Perhaps the academic classroom is so structured that this question didn’t really enter my mind until I began building a dance community that has me teaching and rehearsing multiple days a week. Being in sustained contact with my dance students, both in person and online, has been a unique experience. And it’s not that I don’t adore and benefit from contact with my college students, but there are many boundaries there that don’t exist with my dance students. I socialize with my dance students, and even party and (gasp) drink with them. They’ve been to my home, and I’ve been to many of their homes, for practices, craft nights, movie nights, and so on. We carpool to events. We’ve worn each other’s costumes for performances, and gifted each other costume items and snacks and caffeinated beverages. Very few of these activities would be appropriate for me to pursue with my college students, but I don’t feel they cross a line with my dance students. In part this is because dance in our community is a hobby (whereas one’s college performance arguably has a more “real” impact on one’s life), and in part this is because the student-teacher relationship in a dance context is often less power-laden than the student-teacher relationship in an academic context.

The interesting – and unique – thing that’s happening to me in the dance classroom these days is that I’m having to ask my students to put immense amounts of trust in me, and I’m struggling to prove myself worthy of that trust daily. Belly dance is intimately connected to body image, which for many women in American culture, is a fraught topic. One of the major reasons I perform belly dance is to challenge expectations about ideal feminine beauty. So, the first challenge I face in asking students to trust me is that I’m basically saying, You are beautiful as you are, and you will be beautiful when you dance. We receive so many mixed messages from our capitalist culture that I’m not surprised that this message might be hard to swallow.

Since I’m trying to build a community based on the radical notion that women’s bodies in motion are beautiful, regardless of one’s age or build, I have to ask my students to trust me when I tell them that they can do this. American Tribal Style® Belly Dance is particularly well-suited to making women look good when they dance, in large part thanks to the richly layered and customizable costumes. For some women, just taking that first step and signing up for a belly dance style requires trust. For others, taking classes is fine, but then baring their bellies (which I don’t require) or dancing in front of others is what’s tough. In order to encourage them to take a chance on me as an instructor, I try to cultivate an upbeat, cheerful teacher persona. I encourage questions and I never shame anyone for not picking up on a move right away, or needing to ask the same technique question again, or whatever. Shame has no place in the belly dance classroom, or any classroom, really.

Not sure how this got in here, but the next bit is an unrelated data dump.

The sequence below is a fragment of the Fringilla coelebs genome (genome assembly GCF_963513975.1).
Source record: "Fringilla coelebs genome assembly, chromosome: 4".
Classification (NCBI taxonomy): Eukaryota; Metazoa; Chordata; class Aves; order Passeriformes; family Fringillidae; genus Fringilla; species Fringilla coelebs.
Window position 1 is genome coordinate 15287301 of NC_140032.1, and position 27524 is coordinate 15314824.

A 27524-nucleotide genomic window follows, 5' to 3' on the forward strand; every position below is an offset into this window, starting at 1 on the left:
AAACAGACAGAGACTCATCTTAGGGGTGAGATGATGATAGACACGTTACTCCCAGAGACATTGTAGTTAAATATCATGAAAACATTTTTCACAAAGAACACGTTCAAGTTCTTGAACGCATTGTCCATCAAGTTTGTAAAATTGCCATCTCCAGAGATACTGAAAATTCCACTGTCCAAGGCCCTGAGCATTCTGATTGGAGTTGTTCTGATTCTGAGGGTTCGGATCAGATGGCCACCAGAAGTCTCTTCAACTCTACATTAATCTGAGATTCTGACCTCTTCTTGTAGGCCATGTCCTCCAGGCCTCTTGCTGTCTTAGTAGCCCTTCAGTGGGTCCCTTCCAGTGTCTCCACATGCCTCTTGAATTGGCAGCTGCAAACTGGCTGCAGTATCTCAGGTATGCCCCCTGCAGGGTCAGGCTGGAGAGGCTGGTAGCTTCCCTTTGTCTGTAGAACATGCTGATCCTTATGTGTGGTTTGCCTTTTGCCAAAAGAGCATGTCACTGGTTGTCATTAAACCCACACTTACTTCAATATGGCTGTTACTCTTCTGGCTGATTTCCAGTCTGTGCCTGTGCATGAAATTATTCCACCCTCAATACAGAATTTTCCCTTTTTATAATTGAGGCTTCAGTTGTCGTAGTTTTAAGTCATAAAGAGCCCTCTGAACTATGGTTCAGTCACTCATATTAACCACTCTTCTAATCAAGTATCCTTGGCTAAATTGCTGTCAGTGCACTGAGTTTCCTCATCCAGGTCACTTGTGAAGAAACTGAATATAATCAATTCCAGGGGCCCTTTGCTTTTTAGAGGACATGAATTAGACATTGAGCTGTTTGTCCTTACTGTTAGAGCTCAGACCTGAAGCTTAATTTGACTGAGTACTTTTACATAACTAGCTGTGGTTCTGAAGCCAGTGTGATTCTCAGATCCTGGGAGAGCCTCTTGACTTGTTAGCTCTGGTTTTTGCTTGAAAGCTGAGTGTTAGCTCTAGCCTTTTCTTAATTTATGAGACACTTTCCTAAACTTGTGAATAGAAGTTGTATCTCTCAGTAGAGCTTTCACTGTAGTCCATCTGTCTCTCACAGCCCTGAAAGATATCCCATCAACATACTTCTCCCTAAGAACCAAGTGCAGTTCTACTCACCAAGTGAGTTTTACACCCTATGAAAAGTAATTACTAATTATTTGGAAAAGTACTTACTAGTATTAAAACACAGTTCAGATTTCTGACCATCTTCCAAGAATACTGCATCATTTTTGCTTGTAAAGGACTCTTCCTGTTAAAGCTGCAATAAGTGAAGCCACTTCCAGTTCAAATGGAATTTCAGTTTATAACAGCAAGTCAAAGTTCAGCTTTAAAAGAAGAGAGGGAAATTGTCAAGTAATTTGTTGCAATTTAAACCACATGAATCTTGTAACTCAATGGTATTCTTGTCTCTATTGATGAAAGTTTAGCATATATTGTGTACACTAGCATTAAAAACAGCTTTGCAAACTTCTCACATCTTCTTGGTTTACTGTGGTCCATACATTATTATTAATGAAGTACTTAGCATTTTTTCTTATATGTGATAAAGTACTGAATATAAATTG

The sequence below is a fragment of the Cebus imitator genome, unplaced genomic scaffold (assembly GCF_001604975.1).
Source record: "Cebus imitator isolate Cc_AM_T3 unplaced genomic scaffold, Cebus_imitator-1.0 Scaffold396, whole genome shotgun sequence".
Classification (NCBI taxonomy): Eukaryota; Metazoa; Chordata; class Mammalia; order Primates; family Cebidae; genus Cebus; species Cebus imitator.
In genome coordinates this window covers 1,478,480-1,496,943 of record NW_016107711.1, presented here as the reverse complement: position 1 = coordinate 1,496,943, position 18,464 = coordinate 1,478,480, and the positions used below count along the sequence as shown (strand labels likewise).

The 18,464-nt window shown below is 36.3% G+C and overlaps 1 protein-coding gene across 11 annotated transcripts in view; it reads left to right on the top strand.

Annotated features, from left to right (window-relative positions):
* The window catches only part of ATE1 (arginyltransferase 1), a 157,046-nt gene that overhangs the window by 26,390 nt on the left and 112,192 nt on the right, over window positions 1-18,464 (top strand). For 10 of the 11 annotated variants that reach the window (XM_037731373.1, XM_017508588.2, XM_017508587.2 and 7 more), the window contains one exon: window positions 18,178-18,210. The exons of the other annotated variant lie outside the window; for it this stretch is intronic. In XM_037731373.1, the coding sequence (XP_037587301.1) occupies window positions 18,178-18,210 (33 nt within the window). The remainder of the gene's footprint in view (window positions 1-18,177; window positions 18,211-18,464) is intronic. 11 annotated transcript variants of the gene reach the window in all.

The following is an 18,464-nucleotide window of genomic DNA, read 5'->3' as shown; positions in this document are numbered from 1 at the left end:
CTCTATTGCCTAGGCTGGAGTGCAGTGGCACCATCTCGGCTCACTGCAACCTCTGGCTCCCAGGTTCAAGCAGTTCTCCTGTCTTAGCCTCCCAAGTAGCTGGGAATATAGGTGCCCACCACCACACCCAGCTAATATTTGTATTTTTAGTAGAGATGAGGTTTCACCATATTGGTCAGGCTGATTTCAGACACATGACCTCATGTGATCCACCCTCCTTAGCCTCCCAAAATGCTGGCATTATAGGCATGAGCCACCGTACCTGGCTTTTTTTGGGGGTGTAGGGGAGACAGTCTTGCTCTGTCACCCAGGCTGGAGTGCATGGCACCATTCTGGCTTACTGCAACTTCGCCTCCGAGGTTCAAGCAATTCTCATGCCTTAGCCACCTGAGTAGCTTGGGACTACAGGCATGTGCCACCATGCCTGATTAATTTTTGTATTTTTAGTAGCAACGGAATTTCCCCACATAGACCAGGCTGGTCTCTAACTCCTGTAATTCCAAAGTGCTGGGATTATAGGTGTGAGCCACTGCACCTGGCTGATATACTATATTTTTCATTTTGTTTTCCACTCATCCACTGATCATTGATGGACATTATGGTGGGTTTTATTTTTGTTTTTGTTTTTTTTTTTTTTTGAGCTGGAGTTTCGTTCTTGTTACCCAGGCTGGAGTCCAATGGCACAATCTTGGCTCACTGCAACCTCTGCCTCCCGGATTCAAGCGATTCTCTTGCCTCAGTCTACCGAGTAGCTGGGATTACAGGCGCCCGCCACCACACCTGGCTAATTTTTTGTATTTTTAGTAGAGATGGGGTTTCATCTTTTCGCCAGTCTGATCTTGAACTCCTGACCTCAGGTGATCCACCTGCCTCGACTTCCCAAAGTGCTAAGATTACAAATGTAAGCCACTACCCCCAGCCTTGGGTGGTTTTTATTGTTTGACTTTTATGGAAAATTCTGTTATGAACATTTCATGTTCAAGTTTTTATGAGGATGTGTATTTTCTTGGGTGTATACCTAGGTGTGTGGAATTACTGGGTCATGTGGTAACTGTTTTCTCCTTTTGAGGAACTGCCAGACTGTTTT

(on a related note, though written in reference to the academic classroom, I agree with this professor’s statement: “Education is about students. It is about caring for them, pushing them, helping them, working with them rather than against them. Take a good long look at your reasons for being in higher ed. If students are not at the center, you are doing it wrong.”

Further, since practicing belly dance often comes with the hope of eventually performing it, I’m having to ask my students to trust me when it comes to evaluating their readiness to perform. This is where it gets really tricky. I’ve hopefully established that they can trust me to be their teacher and to build up their confidence… but now I have to objectively evaluate whether they’ve mastered a certain skill-set enough to confidently perform it on stage. Performing introduces so many variables that dancers must be comfortable with the basic movements. If that stuff isn’t committed to muscle memory, there’s so much that can go wrong. It’s never, like, catastrophic when someone forgets or messes up a move on stage, but I try to prevent that from happening because it can be unpleasant, and I’d prefer for my dancers to associate pleasant memories with dancing.

So the weird duality I’m noticing here is that I have to ask them to trust me enough that I can be responsible both for building up their confidence, and for gently criticizing their shortcomings. I try to approach this tension with an air of humility; after all, I’m not perfect either. Goodness knows I could always use more practice, and when I’m traveling to a city where there’s another certified ATS® teacher, I try to go in for classes so that I can get technique corrections or new ideas.

Hopefully my students recognize my intentions and trust me, and hopefully they understand that when I correct them, it’s all in service of building their confidence back up again when they can grasp a concept correctly. Getting us all dancing together – which takes a ton of work! – in turn builds the community. And the stronger and more loving our community is, the better we are as dancers, and as people. Seeing my dance students flourish in this community is one of the most amazing things I’ve ever experienced, and so muddling through the cognitive dissonance of how to build students up while encouraging them to better is well worth it.